This edWeb podcast is sponsored by ClassLink and co-presented by AASA and CoSN.The edLeader Panel recording can be accesses here.Two leading-edge, innovative superintendents who serve as the Chair and Co-Chair of the CoSN/AASA EmpowerED Superintendents Advisory Panel are joined by the Executive Director of AASA, The School Superintendents Association, in an engaging discussion focused on meeting the challenges and opportunities of the 2023-2024 school year. The two school district superintendents articulate the realities from the perspectives of individual school districts. AASA's Executive Director relates his insights from a broader, national point of view.Topics discussed include:A brief look at leading the use of AI and ChatGPT in K-12 educationSustainability of new programs that were funded by special resources during the prior school yearFinding success in providing new learning opportunities for allAddressing digital equityAssuring safe and secure online access for district employees, students, and their familiesAccess to free resources that support the five topics listed above are shared. Join in the conversation with three education leaders to learn how they address several current realities of K-12 education systems by successfully navigating challenges as they occur, while also leveraging positive opportunities for growth and improvement in the systems they lead.This edWeb podcast is of particular value to superintendents, K-12 school and district leaders, and aspiring school leaders.ClassLink ClassLink's mission is to remove barriers between students and impactful education content.CoSN Visionary leaders empowering every learner to achieve their unique potential in a changing world. AASA, The Superintendents Association AASA advocates for equity for all students and develops and supports school system leaders.Disclaimer: This post contains affiliate links. If you make a purchase, I may receive a commission at no extra cost to you.Learn more about viewing live edWeb presentations and on-demand recordings, earning CE certificates, and using accessibility features.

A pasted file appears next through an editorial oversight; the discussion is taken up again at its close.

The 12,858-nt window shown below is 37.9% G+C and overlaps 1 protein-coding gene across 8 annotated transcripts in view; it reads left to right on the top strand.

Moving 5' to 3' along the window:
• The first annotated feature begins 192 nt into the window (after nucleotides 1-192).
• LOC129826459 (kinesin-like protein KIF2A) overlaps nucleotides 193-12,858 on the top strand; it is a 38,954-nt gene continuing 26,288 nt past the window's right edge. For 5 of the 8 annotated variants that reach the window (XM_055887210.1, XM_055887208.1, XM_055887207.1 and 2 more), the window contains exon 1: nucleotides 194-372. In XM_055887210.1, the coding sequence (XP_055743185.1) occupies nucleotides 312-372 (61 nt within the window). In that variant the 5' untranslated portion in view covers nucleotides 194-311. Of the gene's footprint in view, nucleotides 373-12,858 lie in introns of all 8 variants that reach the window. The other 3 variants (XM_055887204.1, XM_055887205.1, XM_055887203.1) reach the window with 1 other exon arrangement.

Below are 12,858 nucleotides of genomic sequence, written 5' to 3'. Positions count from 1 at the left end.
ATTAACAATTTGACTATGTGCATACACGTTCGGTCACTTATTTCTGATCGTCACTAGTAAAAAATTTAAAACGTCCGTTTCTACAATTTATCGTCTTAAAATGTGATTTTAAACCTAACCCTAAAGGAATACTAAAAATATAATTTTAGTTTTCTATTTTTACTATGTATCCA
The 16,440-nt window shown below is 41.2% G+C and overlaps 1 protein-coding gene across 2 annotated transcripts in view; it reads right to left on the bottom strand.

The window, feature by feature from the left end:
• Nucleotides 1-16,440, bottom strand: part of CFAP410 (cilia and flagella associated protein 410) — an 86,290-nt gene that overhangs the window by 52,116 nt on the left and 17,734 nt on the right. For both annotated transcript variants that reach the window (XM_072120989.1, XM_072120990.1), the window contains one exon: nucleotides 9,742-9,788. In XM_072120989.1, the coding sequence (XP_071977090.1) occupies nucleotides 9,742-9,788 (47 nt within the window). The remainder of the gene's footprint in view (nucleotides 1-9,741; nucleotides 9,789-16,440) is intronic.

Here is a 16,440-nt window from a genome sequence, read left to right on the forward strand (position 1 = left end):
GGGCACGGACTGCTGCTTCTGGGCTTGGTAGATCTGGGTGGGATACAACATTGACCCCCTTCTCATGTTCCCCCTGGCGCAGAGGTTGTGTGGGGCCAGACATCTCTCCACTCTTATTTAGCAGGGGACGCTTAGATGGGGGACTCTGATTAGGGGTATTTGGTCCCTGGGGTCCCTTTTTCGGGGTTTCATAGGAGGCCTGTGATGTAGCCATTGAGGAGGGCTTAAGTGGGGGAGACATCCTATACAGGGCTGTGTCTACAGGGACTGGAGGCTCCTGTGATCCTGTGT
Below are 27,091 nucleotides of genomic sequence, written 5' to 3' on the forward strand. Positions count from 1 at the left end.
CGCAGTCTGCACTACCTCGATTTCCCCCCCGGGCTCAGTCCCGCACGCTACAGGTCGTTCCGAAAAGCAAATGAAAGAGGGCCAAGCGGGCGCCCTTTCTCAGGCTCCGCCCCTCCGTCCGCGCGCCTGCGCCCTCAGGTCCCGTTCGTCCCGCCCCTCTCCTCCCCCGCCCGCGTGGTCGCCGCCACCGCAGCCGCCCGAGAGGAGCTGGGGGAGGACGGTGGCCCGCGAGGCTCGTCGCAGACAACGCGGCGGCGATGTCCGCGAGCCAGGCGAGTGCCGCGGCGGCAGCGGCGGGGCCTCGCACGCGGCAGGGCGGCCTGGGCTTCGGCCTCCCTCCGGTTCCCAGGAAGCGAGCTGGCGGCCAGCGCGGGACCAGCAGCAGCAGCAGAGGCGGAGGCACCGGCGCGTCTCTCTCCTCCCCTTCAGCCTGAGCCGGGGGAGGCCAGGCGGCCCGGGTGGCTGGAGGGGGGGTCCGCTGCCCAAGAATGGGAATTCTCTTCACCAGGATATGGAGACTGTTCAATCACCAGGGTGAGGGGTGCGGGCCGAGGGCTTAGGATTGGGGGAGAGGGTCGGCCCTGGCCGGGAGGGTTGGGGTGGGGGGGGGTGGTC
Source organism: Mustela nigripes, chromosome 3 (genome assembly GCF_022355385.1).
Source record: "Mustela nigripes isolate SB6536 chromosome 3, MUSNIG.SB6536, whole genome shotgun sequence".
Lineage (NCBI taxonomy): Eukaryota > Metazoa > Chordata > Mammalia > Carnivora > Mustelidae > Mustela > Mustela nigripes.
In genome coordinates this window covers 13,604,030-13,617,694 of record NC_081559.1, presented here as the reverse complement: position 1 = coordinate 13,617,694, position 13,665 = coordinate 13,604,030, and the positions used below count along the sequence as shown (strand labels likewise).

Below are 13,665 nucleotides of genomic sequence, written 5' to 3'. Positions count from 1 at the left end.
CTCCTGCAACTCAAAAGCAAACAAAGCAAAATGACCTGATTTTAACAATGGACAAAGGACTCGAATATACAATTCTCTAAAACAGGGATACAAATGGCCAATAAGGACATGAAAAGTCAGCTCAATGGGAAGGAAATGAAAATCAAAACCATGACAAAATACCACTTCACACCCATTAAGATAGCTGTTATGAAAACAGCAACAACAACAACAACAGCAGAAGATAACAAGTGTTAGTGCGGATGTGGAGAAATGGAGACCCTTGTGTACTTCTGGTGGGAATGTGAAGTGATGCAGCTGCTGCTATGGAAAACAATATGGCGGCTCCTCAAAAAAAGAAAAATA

This episode is back to my interview series of inspiring women physician leaders.Dr. Martha Rodriguez is one such leader I have known for several years.At the time of this recording several months ago, Dr. Rodriguez owned and operated her private practice at a state-of-the-art facility she coined, MMR Healthcare. Her field of specialty is geriatric care and making patients' golden years shine. MMR Healthcare has been PCMH recognized since 2014. In 2012, she co-founded one of the highest performing Accountable Care Organizations in the country and served as its Chairman of the Board until the end of 2016. With coordination of care at the frontlines of every patient visit, she works to ignite the path towards healthcare excellence. Her other passion is leadership. She was the medical director of several skilled, assisted, and independent living facilities for many years. She holds several other leadership positions including Palm Beach County Medical Society President and Co-Chair of the Palm Beach Medical Society Leadership Academy.Outside of medicine, Dr. Rodriguez loves to spend time with her family and go to the beach. Her greatest pastime is playing with her first granddaughter.If you find this valuable, please Like